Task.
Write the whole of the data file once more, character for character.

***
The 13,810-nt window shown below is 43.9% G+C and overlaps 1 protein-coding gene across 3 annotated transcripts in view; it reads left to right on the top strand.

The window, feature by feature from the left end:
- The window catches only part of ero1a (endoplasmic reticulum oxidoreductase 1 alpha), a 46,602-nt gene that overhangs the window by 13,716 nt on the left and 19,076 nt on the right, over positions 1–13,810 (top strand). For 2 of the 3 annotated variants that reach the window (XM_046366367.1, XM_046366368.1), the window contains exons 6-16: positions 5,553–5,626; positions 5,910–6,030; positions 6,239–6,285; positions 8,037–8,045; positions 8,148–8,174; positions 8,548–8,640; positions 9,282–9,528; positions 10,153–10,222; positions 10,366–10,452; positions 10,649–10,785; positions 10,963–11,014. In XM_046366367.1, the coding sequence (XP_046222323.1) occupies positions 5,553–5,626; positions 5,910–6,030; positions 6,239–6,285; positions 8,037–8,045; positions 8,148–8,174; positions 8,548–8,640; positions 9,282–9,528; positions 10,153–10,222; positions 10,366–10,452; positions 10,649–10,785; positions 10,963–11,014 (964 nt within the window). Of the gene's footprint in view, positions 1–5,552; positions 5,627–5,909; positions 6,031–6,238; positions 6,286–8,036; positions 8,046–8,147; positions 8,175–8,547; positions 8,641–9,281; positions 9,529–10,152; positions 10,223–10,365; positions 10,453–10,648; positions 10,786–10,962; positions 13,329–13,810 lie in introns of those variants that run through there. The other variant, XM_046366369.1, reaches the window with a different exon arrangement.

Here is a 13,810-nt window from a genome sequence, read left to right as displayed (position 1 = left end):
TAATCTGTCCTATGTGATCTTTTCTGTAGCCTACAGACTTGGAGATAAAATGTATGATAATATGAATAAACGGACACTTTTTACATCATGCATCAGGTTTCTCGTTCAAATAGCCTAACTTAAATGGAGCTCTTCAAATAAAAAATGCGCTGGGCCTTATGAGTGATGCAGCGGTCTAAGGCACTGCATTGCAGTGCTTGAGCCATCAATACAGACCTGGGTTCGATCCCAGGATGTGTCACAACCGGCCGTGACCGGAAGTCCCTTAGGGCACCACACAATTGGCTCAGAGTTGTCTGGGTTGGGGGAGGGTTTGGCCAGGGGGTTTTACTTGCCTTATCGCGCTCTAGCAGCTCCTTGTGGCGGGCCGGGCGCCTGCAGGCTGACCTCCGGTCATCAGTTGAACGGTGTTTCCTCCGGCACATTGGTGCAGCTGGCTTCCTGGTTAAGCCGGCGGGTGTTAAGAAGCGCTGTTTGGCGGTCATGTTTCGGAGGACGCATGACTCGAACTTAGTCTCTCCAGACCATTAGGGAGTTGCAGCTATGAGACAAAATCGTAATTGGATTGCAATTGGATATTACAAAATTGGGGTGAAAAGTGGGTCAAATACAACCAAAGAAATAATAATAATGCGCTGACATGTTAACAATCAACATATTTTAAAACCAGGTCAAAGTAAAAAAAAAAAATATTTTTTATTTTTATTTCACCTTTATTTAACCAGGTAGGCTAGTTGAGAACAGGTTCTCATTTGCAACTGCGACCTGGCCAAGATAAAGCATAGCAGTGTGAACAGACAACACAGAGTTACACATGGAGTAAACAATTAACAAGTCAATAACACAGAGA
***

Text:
The 13,810-nt window shown below is 43.9% G+C and overlaps 1 protein-coding gene across 3 annotated transcripts in view; it reads left to right on the top strand.

The window, feature by feature from the left end:
- The window catches only part of ero1a (endoplasmic reticulum oxidoreductase 1 alpha), a 46,602-nt gene that overhangs the window by 13,716 nt on the left and 19,076 nt on the right, over positions 1–13,810 (top strand). For 2 of the 3 annotated variants that reach the window (XM_046366367.1, XM_046366368.1), the window contains exons 6-16: positions 5,553–5,626; positions 5,910–6,030; positions 6,239–6,285; positions 8,037–8,045; positions 8,148–8,174; positions 8,548–8,640; positions 9,282–9,528; positions 10,153–10,222; positions 10,366–10,452; positions 10,649–10,785; positions 10,963–11,014. In XM_046366367.1, the coding sequence (XP_046222323.1) occupies positions 5,553–5,626; positions 5,910–6,030; positions 6,239–6,285; positions 8,037–8,045; positions 8,148–8,174; positions 8,548–8,640; positions 9,282–9,528; positions 10,153–10,222; positions 10,366–10,452; positions 10,649–10,785; positions 10,963–11,014 (964 nt within the window). Of the gene's footprint in view, positions 1–5,552; positions 5,627–5,909; positions 6,031–6,238; positions 6,286–8,036; positions 8,046–8,147; positions 8,175–8,547; positions 8,641–9,281; positions 9,529–10,152; positions 10,223–10,365; positions 10,453–10,648; positions 10,786–10,962; positions 13,329–13,810 lie in introns of those variants that run through there. The other variant, XM_046366369.1, reaches the window with a different exon arrangement.

Here is a 13,810-nt window from a genome sequence, read left to right as displayed (position 1 = left end):
TAATCTGTCCTATGTGATCTTTTCTGTAGCCTACAGACTTGGAGATAAAATGTATGATAATATGAATAAACGGACACTTTTTACATCATGCATCAGGTTTCTCGTTCAAATAGCCTAACTTAAATGGAGCTCTTCAAATAAAAAATGCGCTGGGCCTTATGAGTGATGCAGCGGTCTAAGGCACTGCATTGCAGTGCTTGAGCCATCAATACAGACCTGGGTTCGATCCCAGGATGTGTCACAACCGGCCGTGACCGGAAGTCCCTTAGGGCACCACACAATTGGCTCAGAGTTGTCTGGGTTGGGGGAGGGTTTGGCCAGGGGGTTTTACTTGCCTTATCGCGCTCTAGCAGCTCCTTGTGGCGGGCCGGGCGCCTGCAGGCTGACCTCCGGTCATCAGTTGAACGGTGTTTCCTCCGGCACATTGGTGCAGCTGGCTTCCTGGTTAAGCCGGCGGGTGTTAAGAAGCGCTGTTTGGCGGTCATGTTTCGGAGGACGCATGACTCGAACTTAGTCTCTCCAGACCATTAGGGAGTTGCAGCTATGAGACAAAATCGTAATTGGATTGCAATTGGATATTACAAAATTGGGGTGAAAAGTGGGTCAAATACAACCAAAGAAATAATAATAATGCGCTGACATGTTAACAATCAACATATTTTAAAACCAGGTCAAAGTAAAAAAAAAAAATATTTTTTATTTTTATTTCACCTTTATTTAACCAGGTAGGCTAGTTGAGAACAGGTTCTCATTTGCAACTGCGACCTGGCCAAGATAAAGCATAGCAGTGTGAACAGACAACACAGAGTTACACATGGAGTAAACAATTAACAAGTCAATAACACAGAGA